Devil's Hopyard State Park

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Devil's Hopyard State Park
Connecticut State Park
Devils Hopyard Small Falls Kevin Pepin.jpg
Country  United States
State  Connecticut
County Middlesex
Town East Haddam
Elevation 194 ft (59 m) [1]
Coordinates 41°28′57″N 72°20′50″W / 41.48250°N 72.34722°W / 41.48250; -72.34722Coordinates: 41°28′57″N 72°20′50″W / 41.48250°N 72.34722°W / 41.48250; -72.34722
Area 1,000 acres (405 ha) [2]
Established 1919
Management Connecticut Department of Energy and Environmental Protection
Location in Connecticut
Website: Devil's Hopyard State Park

Devil's Hopyard State Park is a state park located in the town of East Haddam, Connecticut at scenic Chapman Falls on the Eightmile River. The 1,000-acre (400 ha) park is used for hiking, stream fishing, bird watching, bicycling, picnicking, camping, and youth group camping.[3]


Devils Hopyard Sign 1 Kevin Pepin.jpg

In 1775, the Sons of Liberty attacked a mill owned by pro-British loyalists on this site. A portion of the broken millstone was found at the foot of the falls in 2002.[4] The story is related in signage that was erected after the discovery (pictured at left).

The park's falls powered "Beebe's Mills" (named after the original owner) until the 1890s.[3] The site was acquired by the state for use as a state park in 1919 in response to logging operations that were taking place in the area.[5]

On March 26, 2012, a large brush fire occurred in the park. Firefighters from fourteen towns worked to control the blaze, including burning out the area behind two threatened households. The fire consumed more than fifty acres of the park over two days before authorities decided to let it burn itself out. It is unclear how the fire started, but officials noted that hikers may have been the cause.[6][7]


At some time prior to 1800, there was a malt house near a small tributary of the Eightmile River called Malt House Brook, on George Griffin’s farm. Although the malt house was abandoned prior to 1814, during the period of its operation, Griffin grew hops in a small clearing—the "hopyard"—beside the road running through the area now called Devil's Hopyard.[citation needed]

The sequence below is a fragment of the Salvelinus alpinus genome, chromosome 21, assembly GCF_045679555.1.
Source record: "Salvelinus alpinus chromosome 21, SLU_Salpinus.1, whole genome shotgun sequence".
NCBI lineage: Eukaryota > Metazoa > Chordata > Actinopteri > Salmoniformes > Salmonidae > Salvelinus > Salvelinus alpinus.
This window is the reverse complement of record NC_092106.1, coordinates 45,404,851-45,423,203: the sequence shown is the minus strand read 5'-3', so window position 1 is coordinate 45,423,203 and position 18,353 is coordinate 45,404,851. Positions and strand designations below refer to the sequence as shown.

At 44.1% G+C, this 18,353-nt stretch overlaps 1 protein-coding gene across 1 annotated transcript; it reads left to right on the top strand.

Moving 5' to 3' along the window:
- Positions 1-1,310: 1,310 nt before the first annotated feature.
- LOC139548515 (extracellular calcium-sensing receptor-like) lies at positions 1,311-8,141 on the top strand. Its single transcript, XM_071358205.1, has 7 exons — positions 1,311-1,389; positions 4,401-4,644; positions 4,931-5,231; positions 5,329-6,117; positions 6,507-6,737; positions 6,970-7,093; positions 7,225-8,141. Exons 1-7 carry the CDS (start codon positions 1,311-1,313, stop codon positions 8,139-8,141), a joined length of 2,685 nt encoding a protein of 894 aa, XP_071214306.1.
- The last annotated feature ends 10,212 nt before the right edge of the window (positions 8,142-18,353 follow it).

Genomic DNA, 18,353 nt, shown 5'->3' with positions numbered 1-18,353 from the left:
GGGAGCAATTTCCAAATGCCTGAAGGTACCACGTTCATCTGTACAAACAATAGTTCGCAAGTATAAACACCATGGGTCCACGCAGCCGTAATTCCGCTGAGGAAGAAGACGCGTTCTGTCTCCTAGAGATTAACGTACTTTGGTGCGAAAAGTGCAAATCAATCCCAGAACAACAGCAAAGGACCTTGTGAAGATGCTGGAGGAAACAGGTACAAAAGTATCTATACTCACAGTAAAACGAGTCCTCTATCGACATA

Devils Hopyard Sign 2 Kevin Pepin.jpg

Theories as to why the area was named “Devil's” Hopyard range from a landowner named Dibble to supernatural explanations for the naturally occurring potholes near the falls. A sign in the park (pictured at left) has more on the legends of the etymology of the park's name.


The principal feature of the park, Chapman Falls, drops more than 60 feet (18 m) over a series of steps in a Scotland schist stone formation.[3] Vista Point, which is located at the end of the Blue Trail, is a cliff that stands 150 to 175 feet (53 m) above the Eightmile River. Other attractions include the "mini falls" and three highway bridges listed on the National Register of Historic Places.


Wildlife at the park include two different types of deer, many species of frogs, turtles, fish, fishers and many of the state's protected bird species.


Devils Hopyard Bridge View Kevin Pepin.jpg
  1. ^ "Devil's Hopyard State Park". Geographic Names Information System. United States Geological Survey. 
  2. ^ Legislative Program Review and Investigations Committee (January 23, 2014). "State Parks and Forests: Funding" (PDF). Staff Findings and Recommendations. Connecticut General Assembly. p. A-1. Retrieved March 20, 2014. 
  3. ^ a b c "Devil's Hopyard State Park". State Parks and Forests. Connecticut Department of Energy and Environmental Protection. Retrieved 17 May 2013. 
  4. ^ Bowles, Adam (January 25, 2004). "Uncovering a Millstone Who-Done-It". New York Times. Retrieved 17 June 2013. 
  5. ^ "Ask The Courant". The Courant. January 29, 2001. Retrieved June 17, 2013. 
  6. ^ Benson, Judy (March 28, 2012). "Devil's Hopyard State Park charred by fire; trails closed for now". Retrieved 17 June 2013. 
  7. ^ Smith, William, Dahlem, Liz, Hanrahan, Ryan (March 28, 2012). "Dry conditions cause more brush fires". NBC Connecticut. Retrieved 17 May 2013. 

External links[edit]

Devil's Hopyard State Park Connecticut Department of Energy and Environmental Protection